User-aware performance and energy management for interactive, multi-tasking mobile systems
MetadataShow full item record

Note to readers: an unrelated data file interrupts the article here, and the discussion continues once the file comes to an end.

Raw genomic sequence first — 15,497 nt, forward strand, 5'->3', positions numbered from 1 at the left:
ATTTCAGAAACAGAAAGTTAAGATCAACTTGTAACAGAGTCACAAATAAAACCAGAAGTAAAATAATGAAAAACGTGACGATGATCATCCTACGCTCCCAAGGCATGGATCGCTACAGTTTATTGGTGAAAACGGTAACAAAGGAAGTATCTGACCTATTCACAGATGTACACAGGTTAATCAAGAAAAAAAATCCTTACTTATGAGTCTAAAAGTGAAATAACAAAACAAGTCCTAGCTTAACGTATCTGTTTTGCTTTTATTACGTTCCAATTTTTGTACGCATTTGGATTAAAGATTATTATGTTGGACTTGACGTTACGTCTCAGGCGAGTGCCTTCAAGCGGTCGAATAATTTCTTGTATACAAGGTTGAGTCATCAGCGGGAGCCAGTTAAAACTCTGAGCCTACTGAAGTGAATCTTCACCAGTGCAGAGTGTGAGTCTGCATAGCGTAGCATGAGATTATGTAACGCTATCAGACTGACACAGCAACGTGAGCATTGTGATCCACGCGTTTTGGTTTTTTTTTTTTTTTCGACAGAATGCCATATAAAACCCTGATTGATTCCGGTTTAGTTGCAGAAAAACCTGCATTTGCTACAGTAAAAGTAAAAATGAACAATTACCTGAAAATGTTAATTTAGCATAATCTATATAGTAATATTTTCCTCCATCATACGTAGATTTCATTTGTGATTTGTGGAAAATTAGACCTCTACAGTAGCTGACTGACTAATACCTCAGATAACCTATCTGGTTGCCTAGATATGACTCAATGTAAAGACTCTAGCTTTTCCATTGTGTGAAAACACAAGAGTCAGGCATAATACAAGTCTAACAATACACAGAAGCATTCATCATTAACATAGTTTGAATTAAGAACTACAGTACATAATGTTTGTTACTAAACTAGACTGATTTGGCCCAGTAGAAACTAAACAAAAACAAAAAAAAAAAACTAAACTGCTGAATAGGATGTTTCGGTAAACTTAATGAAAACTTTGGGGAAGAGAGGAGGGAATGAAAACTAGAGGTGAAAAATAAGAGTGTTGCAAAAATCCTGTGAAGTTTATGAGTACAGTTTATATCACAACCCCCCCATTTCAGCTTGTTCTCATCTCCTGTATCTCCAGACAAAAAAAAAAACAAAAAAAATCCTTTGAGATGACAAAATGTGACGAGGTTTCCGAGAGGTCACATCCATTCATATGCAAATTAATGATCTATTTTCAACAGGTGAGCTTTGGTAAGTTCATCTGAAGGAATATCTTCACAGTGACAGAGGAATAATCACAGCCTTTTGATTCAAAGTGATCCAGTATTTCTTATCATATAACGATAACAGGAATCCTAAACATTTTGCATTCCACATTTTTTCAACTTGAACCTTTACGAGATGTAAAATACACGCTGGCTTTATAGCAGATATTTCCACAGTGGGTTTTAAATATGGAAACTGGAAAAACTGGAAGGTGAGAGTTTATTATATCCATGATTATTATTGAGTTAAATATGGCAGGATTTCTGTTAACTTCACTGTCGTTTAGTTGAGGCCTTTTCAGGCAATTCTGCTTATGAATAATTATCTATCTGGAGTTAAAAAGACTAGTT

Billions of mobile devices aim to satisfy users through fast interaction and long battery life. To provide high quality-of-service (QoS) to users, the performance of mobile processors has significantly increased over the last decade and reached a point that is comparable to conventional desktop processors. Simultaneously, however, the power and energy consumption of mobile processors have increased, often shortening battery life and, thus, lowering overall user experience. This trend forces conventional performance and energy management schemes to be user-aware such that mobile systems can provide expected service levels to users while minimizing energy for long battery life. Recent user-aware approaches provide a promising direction for such performance and energy optimization for mobile device users. They precisely deliver certain service levels based on how they satisfy users, guaranteeing maximum user satisfaction from interactions while minimizing energy by not over-provisioning performance. However, this solution faces three major practical challenges. First, prior user-aware work mainly focuses on interaction, ignoring user satisfaction from battery life, which is another major factor in mobile user experience. Second, applying prior user-aware work to current mobile systems is challenging because existing performance and energy modeling approaches are costly due to high online and offline modeling overhead. Third, prior user-aware performance management approaches are for single user tasks, and, thus, fail to precisely meet diverse user expectations of concurrent user tasks. This dissertation addresses the aforementioned three challenges as follows. Battery- and user-aware QoS scaling (BUQS) is proposed to take into account user satisfaction from battery life. A new battery-aware user model and QoS management approach that account for user dissatisfaction when a battery is fully depleted are proposed. Evaluation results demonstrate that prior user-aware work that has static QoS targets often leads to early battery depletion. During unusable hours, end-users experience dissatisfaction, lowering overall user experience. The proposed battery and user-aware approach improves user experience on average 30% by dynamically adjusting QoS targets based on expected battery status, varying user expectations, and device usage of a specific user. In addition, this dissertation advances both performance and energy modeling approaches to increase modeling efficiency and practicality. For performance, prior online modeling approaches have high overhead to build predictors offline and to perform prediction and further learning online on mobile devices. Applying training based approaches to web applications is particularly challenging because they have virtually unlimited inputs and complex software. This dissertation proposes to offload performance modeling of web applications to cloud resources to remove the overhead of building predictors and performance online computation on mobile devices. Devices in the cloud are used to build precise per-input models for newly created or updated web pages. These models are delivered as metadata along with web pages to mobile devices and used for precise performance control without any online computation. Results show that cloud-based offloading can minimize offline and online modeling overhead. For energy, prior offline modeling approaches incur high overhead to increase accuracy across workloads and require re-building of models for each hardware platform. To reduce such costs, a learning-based online synthesis approach is proposed that builds energy models at runtime using only generically available, platform-independent information. This dissertation finds that there exists a strong linear relationship between per-instruction performance and energy on modern devices, and that this relationship can be learned with lightweight online computation using power and instruction count samples. A complete energy model is built by further learning the impact of voltage and frequency scaling on each component of energy and performance. Results show that the proposed approach can achieve accurate predictions with 2% MAPE and negligible online learning overhead (0.1%). Lastly, to simultaneously meet diverse performance goals of user tasks in current mobile systems, a per-task performance and energy balancing approach (TaskForce) is proposed. Interactive mobile systems enhance user satisfaction through concurrent user tasks, each of which uniquely contributes to user experience. Current mobile systems that maximize user experience through performance-oriented computing for all user tasks suffer from inevitably high energy consumption. By contrast, prior user-aware work only works for single user tasks. TaskForce proposes per-task dynamic voltage and frequency scaling (DVFS) to allow per-task performance and energy balancing by precisely setting computing frequencies for each task in the scheduler, leading to 48% energy savings. User-aware scheduling maximizes user experience by prioritizing core residency of user tasks that cause more experience loss under conflicts.